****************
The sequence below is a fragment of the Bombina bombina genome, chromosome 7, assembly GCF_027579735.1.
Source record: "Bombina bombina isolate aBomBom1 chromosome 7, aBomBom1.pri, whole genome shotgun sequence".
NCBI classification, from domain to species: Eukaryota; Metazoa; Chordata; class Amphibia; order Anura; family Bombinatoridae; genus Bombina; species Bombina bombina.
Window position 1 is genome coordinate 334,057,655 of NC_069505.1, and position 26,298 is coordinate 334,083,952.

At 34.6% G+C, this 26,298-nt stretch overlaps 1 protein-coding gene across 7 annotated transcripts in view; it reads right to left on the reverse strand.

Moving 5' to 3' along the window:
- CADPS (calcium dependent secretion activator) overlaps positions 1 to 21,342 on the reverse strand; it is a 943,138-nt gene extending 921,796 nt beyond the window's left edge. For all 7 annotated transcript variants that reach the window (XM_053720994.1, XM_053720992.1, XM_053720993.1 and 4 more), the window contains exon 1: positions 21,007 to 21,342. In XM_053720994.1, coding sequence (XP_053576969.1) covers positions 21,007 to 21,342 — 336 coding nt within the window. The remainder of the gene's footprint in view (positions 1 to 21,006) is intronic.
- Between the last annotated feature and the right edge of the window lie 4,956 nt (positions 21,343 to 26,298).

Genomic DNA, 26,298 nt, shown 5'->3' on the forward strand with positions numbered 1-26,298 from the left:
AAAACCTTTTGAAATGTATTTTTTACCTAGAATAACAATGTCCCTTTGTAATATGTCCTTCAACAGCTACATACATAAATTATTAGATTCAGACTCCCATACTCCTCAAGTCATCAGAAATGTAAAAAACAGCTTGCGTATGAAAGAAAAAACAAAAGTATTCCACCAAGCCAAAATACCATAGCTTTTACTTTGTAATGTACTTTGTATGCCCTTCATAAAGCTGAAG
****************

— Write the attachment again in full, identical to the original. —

The sequence below is a fragment of the Bombina bombina genome, chromosome 7, assembly GCF_027579735.1.
Source record: "Bombina bombina isolate aBomBom1 chromosome 7, aBomBom1.pri, whole genome shotgun sequence".
NCBI classification, from domain to species: Eukaryota; Metazoa; Chordata; class Amphibia; order Anura; family Bombinatoridae; genus Bombina; species Bombina bombina.
Window position 1 is genome coordinate 334,057,655 of NC_069505.1, and position 26,298 is coordinate 334,083,952.

At 34.6% G+C, this 26,298-nt stretch overlaps 1 protein-coding gene across 7 annotated transcripts in view; it reads right to left on the reverse strand.

Moving 5' to 3' along the window:
- CADPS (calcium dependent secretion activator) overlaps positions 1 to 21,342 on the reverse strand; it is a 943,138-nt gene extending 921,796 nt beyond the window's left edge. For all 7 annotated transcript variants that reach the window (XM_053720994.1, XM_053720992.1, XM_053720993.1 and 4 more), the window contains exon 1: positions 21,007 to 21,342. In XM_053720994.1, coding sequence (XP_053576969.1) covers positions 21,007 to 21,342 — 336 coding nt within the window. The remainder of the gene's footprint in view (positions 1 to 21,006) is intronic.
- Between the last annotated feature and the right edge of the window lie 4,956 nt (positions 21,343 to 26,298).

Genomic DNA, 26,298 nt, shown 5'->3' on the forward strand with positions numbered 1-26,298 from the left:
AAAACCTTTTGAAATGTATTTTTTACCTAGAATAACAATGTCCCTTTGTAATATGTCCTTCAACAGCTACATACATAAATTATTAGATTCAGACTCCCATACTCCTCAAGTCATCAGAAATGTAAAAAACAGCTTGCGTATGAAAGAAAAAACAAAAGTATTCCACCAAGCCAAAATACCATAGCTTTTACTTTGTAATGTACTTTGTATGCCCTTCATAAAGCTGAAG